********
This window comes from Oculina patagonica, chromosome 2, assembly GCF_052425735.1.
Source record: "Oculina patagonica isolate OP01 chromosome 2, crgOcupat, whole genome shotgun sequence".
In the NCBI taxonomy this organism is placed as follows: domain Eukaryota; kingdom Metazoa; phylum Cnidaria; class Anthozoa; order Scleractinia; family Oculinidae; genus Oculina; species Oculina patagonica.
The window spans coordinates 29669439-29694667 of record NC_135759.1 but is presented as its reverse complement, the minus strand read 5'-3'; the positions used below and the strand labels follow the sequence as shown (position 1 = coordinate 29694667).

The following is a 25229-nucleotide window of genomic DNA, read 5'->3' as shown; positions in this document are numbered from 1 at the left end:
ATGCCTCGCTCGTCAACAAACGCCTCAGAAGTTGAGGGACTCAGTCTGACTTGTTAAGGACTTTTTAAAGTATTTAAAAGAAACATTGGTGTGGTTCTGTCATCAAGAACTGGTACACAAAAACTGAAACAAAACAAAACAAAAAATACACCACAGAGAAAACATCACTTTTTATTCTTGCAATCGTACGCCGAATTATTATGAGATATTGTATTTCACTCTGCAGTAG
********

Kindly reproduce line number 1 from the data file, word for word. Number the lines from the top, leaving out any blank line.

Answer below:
This window comes from Oculina patagonica, chromosome 2, assembly GCF_052425735.1.